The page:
All the latest news and views from the CPSU team
Countdown to new health and safety laws
IT’S ONE month to go until new Work Health and Safety (WHS) laws come into effect in Tasmania.
No doubt your employer has already told you about the laws and what these changes mean to you… or perhaps not…
The new legislation empowers CPSU Members to take more control of WHS in their workplace.
Some employers deal with WHS well already but others are less serious and effective. The State Service as Tasmania’s largest employer has a very poor record of controlling of risks in workplaces and dealing with the aftermath of accidents and incidents.
“The State Service’s record for work health and safety, workers compensation, return to work, lost time as a result of injury or illness is comparable to those industries regarded as the most dangerous”, CPSU Assistant General Secretary Mat Johnston said.
“This poor performance can’t be allowed to continue – there are workers suffering injuries and illnesses that could be avoided. There’s also a massive monetary cost which, at a time of significant financial pressure, should be motivation enough for any employer.”
The new Act allows workers to reclaim safety in workplace. In the new year your CPSU will work with individuals and groups of Members to ensure issues in their workplaces are actually addressed.
Some of the major improvements in the new law include better processes for the election and training of Health and Safety Representatives (HSRs). Other empowering aspects of the Act include greater HSR powers and guidance as to the exercise of those powers and improved provisions around the formation and constitution of WHS committees. There are also strong, mandatory consultation provisions which require employers to genuine engage with workers around WHS issues.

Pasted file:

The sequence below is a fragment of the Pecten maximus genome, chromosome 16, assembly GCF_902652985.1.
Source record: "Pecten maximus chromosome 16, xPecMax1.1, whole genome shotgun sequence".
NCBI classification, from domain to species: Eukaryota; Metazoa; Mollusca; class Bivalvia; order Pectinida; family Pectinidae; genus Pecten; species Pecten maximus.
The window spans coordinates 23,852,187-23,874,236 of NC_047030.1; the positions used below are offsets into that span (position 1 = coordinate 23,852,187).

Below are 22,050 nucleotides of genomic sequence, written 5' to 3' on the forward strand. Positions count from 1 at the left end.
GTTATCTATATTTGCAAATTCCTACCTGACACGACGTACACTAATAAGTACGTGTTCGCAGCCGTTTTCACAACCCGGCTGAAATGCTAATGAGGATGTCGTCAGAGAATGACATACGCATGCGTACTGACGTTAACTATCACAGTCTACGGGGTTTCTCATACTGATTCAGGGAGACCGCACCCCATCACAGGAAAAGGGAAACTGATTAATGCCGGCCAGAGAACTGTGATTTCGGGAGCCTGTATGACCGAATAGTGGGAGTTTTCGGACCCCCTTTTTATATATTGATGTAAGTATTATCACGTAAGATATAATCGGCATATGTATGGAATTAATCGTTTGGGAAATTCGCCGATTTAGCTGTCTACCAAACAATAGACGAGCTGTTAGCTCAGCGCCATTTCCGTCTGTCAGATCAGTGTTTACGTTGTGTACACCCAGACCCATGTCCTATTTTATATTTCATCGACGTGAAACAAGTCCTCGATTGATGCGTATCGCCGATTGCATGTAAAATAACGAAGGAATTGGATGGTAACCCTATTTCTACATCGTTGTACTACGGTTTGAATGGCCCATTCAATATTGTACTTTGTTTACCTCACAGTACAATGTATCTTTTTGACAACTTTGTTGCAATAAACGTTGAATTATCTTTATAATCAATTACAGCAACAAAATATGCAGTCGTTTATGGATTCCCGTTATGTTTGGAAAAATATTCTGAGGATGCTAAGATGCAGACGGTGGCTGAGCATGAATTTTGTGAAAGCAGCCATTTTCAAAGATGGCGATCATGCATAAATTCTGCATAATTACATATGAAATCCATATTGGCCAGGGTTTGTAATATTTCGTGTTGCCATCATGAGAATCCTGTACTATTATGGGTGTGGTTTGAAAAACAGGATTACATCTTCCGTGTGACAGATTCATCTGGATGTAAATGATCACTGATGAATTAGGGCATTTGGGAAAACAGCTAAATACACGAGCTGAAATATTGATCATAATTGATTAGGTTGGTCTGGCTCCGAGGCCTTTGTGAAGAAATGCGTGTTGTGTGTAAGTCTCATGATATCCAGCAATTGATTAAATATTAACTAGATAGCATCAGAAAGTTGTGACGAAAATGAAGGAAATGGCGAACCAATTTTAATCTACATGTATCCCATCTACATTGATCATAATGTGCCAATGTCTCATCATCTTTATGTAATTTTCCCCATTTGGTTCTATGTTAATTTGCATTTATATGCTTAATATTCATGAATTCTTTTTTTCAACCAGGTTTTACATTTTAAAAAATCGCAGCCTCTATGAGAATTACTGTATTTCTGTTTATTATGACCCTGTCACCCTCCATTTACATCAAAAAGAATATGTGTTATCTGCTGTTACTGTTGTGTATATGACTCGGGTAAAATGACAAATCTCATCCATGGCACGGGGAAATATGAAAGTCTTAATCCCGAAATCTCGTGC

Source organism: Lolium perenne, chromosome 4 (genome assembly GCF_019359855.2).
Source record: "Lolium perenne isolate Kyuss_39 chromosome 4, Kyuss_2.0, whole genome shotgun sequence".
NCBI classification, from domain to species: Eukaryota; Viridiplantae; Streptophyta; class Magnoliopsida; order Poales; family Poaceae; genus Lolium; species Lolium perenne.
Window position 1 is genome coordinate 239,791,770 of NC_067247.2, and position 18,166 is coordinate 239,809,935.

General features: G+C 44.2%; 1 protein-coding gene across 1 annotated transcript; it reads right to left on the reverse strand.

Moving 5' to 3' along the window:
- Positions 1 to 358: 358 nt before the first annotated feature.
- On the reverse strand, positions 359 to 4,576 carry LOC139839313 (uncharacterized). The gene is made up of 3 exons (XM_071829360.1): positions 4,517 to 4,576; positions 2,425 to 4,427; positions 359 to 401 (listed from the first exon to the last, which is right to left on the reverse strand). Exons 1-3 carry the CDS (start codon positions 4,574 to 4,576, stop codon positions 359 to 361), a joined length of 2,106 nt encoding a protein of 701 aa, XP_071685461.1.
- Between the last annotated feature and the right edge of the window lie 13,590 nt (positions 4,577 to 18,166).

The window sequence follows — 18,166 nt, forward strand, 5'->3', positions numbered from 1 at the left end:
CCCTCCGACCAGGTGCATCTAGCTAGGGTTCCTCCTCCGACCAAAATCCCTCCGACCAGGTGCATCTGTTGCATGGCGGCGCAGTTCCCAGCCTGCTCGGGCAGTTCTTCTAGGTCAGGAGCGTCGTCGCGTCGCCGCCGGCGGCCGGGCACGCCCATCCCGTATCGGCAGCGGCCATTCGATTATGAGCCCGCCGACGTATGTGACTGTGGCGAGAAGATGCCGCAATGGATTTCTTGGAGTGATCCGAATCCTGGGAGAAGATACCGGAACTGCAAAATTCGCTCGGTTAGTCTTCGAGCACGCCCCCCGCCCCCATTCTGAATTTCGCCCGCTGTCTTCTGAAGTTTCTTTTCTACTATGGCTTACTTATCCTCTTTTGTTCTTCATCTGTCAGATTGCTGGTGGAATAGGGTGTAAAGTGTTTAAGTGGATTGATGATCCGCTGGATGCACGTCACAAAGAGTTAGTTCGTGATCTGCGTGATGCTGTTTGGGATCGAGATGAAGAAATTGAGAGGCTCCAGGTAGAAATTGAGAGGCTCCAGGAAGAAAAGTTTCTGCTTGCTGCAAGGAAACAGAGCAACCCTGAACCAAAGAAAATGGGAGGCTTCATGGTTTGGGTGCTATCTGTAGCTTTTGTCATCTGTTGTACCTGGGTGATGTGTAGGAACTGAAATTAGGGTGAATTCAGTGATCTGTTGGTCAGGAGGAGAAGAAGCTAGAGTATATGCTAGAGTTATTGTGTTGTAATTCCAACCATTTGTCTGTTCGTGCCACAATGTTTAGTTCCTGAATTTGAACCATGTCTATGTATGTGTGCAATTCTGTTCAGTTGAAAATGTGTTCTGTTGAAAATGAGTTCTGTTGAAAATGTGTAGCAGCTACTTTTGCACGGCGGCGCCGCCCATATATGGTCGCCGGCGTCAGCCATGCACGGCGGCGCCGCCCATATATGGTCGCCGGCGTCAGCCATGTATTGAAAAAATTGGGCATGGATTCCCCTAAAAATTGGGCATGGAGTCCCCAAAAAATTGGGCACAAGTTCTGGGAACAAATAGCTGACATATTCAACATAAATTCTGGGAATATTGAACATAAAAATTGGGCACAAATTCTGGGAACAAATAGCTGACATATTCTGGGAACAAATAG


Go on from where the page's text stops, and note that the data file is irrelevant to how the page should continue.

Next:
Employees can now request training and choose which provider they want to undertake their training with. Unions Tasmania is offering HSR training, and the CPSU will encourage Members and all HSRs to go through union based WHS training. Research clearly indicates that union workplaces with a collective approach to issues are safer workplaces.
“In the end, health and safety can’t be run by employers alone – it simply doesn’t work and people suffer unnecessarily,” Mr Johnston said. “We need to ensure our union and its Members are directly involved in this issue at every worksite.
“It’s already apparent that most employers are going to take a top down approach to WHS that’s primarily focused on mitigating the risk of litigation and sanctions against office holders at the top of organisations. On the contrary, your union is going work with Members to ensure there’s a bottom up approach to WHS that actually minimises and eliminates risks to the health and wellbeing of workers. It’s obvious that no one is better situated to diagnose and address risks in workplaces than the people working there every day.”
So be vigilant and get involved in health and safety! You have an important role to play in making positive change!
Click here to read more about the legislation, fact sheets, FAQs and more.